Proposals for Mental Health in Italy at the End of the Nineteenth Century: between Utopia and Anticipating the “Basaglia Law”



Vincenzo Bongiorno*
Department of Education, Psychology, Philosophy, University of Cagliari, Italy


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© Vincenzo Bongiorno; Licensee Bentham Open.

open-access license: This is an open access article licensed under the terms of the Creative Commons Attribution Non-Commercial License (http://creativecommons.org/licenses/by-nc/3.0/) which permits unrestricted, non-commercial use, distribution and reproduction in any medium, provided the work is properly cited.

* Address correspondence to this author at the Department of Education, Psychology, Philosophy, University of Cagliari, Via Is Mirrionis 1, 09123 Cagliari, Italy; Tel +390706757332; Fax: +390706753825; E-mail: vbongior@unica.it


Abstract

The present work refers to the debate which took place in Italy in the final years of the nineteenth century in relation to mental health and lunatic asylums, from which emerged various innovative proposals for avoiding compulsory confinement in numerous cases. Some of them became part of new legislative regulations regarding asylums, but most were excluded. Today, a new historical interpretation allows us to grasp a connection between Law 180, dated 1978 and known as the “Basaglia Law” from the name of its promoter, and alternative proposals to asylum custody omitted from the 1904 law.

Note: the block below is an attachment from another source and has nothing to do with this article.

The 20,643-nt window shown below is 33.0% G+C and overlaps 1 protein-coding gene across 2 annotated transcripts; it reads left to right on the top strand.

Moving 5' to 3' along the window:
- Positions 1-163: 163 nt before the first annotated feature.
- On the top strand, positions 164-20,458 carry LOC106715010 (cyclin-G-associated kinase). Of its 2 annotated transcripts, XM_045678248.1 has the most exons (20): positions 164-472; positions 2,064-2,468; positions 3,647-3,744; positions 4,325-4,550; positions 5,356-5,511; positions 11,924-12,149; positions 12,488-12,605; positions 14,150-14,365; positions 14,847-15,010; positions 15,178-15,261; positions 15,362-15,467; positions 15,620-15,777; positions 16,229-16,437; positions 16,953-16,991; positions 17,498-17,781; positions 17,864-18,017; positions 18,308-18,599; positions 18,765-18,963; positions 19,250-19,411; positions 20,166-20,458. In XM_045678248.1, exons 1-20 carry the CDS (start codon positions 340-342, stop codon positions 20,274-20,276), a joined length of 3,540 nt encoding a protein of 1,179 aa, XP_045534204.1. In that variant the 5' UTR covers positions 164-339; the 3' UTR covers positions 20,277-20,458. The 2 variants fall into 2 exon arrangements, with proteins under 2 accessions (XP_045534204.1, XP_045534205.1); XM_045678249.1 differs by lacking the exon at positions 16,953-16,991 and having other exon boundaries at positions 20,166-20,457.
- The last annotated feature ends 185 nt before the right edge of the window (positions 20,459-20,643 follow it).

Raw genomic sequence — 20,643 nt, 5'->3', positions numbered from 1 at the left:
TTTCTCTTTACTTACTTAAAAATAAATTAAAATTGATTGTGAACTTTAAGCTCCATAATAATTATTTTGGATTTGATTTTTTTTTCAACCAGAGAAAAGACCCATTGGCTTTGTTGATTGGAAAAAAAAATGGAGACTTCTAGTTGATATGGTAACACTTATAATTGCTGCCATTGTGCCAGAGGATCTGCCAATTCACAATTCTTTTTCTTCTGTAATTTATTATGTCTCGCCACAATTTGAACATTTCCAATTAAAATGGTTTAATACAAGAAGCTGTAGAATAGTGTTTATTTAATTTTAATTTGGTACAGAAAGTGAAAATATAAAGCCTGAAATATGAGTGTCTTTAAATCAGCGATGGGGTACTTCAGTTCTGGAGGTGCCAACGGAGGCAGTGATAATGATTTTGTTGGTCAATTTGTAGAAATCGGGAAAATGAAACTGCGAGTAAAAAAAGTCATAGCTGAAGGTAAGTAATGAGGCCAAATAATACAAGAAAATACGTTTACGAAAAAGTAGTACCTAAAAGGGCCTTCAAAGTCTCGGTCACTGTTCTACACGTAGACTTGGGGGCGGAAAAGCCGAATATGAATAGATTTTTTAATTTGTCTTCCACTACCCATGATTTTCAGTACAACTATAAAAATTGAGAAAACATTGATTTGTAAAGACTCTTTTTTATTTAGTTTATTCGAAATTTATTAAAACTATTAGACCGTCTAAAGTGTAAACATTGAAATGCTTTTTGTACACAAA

Keywords: : Asylum, Curability, History of Psychiatry, Mental Health, Training.